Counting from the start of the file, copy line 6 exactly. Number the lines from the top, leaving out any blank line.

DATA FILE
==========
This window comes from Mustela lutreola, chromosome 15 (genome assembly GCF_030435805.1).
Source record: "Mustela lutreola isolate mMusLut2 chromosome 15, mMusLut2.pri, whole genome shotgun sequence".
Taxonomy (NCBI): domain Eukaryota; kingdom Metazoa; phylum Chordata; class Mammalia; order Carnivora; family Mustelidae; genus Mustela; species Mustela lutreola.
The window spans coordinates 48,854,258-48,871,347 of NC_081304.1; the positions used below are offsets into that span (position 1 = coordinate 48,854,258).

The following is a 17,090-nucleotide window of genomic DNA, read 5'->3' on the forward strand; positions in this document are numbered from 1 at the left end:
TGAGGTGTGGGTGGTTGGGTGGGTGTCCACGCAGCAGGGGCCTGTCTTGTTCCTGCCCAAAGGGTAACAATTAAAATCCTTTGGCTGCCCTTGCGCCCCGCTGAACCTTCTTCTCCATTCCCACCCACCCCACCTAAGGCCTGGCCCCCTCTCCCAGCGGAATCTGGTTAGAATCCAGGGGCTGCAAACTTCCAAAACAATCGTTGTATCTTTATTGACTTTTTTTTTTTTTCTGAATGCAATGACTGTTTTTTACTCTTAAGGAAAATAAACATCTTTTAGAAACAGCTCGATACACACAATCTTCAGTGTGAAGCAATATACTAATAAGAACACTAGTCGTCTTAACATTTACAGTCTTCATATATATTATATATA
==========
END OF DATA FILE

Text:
TGAGGTGTGGGTGGTTGGGTGGGTGTCCACGCAGCAGGGGCCTGTCTTGTTCCTGCCCAAAGGGTAACAATTAAAATCCTTTGGCTGCCCTTGCGCCCCGCTGAACCTTCTTCTCCATTCCCACCCACCCCACCTAAGGCCTGGCCCCCTCTCCCAGCGGAATCTGGTTAGAATCCAGGGGCTGCAAACTTCCAAAACAATCGTTGTATCTTTATTGACTTTTTTTTTTTTTCTGAATGCAATGACTGTTTTTTACTCTTAAGGAAAATAAACATCTTTTAGAAACAGCTCGATACACACAATCTTCAGTGTGAAGCAATATACTAATAAGAACACTAGTCGTCTTAACATTTACAGTCTTCATATATATTATATATA